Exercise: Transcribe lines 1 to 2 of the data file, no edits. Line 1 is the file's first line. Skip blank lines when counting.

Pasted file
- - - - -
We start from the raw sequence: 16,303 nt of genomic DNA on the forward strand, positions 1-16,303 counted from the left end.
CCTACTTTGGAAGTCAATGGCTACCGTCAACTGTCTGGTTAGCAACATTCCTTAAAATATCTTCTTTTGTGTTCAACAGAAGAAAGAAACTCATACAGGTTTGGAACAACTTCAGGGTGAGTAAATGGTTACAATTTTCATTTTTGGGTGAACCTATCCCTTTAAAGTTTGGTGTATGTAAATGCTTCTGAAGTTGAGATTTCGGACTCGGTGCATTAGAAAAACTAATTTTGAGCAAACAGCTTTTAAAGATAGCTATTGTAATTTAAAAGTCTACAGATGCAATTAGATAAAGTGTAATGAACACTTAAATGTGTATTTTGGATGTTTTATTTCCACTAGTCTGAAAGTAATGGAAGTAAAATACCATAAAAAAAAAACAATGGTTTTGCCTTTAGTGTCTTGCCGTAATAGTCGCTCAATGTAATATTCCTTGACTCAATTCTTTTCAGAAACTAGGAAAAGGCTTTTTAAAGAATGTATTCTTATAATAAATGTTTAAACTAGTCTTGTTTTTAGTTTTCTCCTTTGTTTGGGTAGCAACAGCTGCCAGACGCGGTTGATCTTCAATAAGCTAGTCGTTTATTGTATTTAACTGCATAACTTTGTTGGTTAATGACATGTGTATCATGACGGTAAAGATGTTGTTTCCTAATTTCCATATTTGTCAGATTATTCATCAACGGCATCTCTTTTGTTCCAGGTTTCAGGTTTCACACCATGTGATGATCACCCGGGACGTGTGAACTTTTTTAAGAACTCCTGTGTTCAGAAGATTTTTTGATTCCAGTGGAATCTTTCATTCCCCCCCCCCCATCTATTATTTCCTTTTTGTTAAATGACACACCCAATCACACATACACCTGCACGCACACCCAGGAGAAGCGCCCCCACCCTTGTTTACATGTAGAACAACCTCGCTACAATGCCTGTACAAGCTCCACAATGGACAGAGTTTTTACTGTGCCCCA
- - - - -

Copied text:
We start from the raw sequence: 16,303 nt of genomic DNA on the forward strand, positions 1-16,303 counted from the left end.
CCTACTTTGGAAGTCAATGGCTACCGTCAACTGTCTGGTTAGCAACATTCCTTAAAATATCTTCTTTTGTGTTCAACAGAAGAAAGAAACTCATACAGGTTTGGAACAACTTCAGGGTGAGTAAATGGTTACAATTTTCATTTTTGGGTGAACCTATCCCTTTAAAGTTTGGTGTATGTAAATGCTTCTGAAGTTGAGATTTCGGACTCGGTGCATTAGAAAAACTAATTTTGAGCAAACAGCTTTTAAAGATAGCTATTGTAATTTAAAAGTCTACAGATGCAATTAGATAAAGTGTAATGAACACTTAAATGTGTATTTTGGATGTTTTATTTCCACTAGTCTGAAAGTAATGGAAGTAAAATACCATAAAAAAAAAACAATGGTTTTGCCTTTAGTGTCTTGCCGTAATAGTCGCTCAATGTAATATTCCTTGACTCAATTCTTTTCAGAAACTAGGAAAAGGCTTTTTAAAGAATGTATTCTTATAATAAATGTTTAAACTAGTCTTGTTTTTAGTTTTCTCCTTTGTTTGGGTAGCAACAGCTGCCAGACGCGGTTGATCTTCAATAAGCTAGTCGTTTATTGTATTTAACTGCATAACTTTGTTGGTTAATGACATGTGTATCATGACGGTAAAGATGTTGTTTCCTAATTTCCATATTTGTCAGATTATTCATCAACGGCATCTCTTTTGTTCCAGGTTTCAGGTTTCACACCATGTGATGATCACCCGGGACGTGTGAACTTTTTTAAGAACTCCTGTGTTCAGAAGATTTTTTGATTCCAGTGGAATCTTTCATTCCCCCCCCCCCATCTATTATTTCCTTTTTGTTAAATGACACACCCAATCACACATACACCTGCACGCACACCCAGGAGAAGCGCCCCCACCCTTGTTTACATGTAGAACAACCTCGCTACAATGCCTGTACAAGCTCCACAATGGACAGAGTTTTTACTGTGCCCCA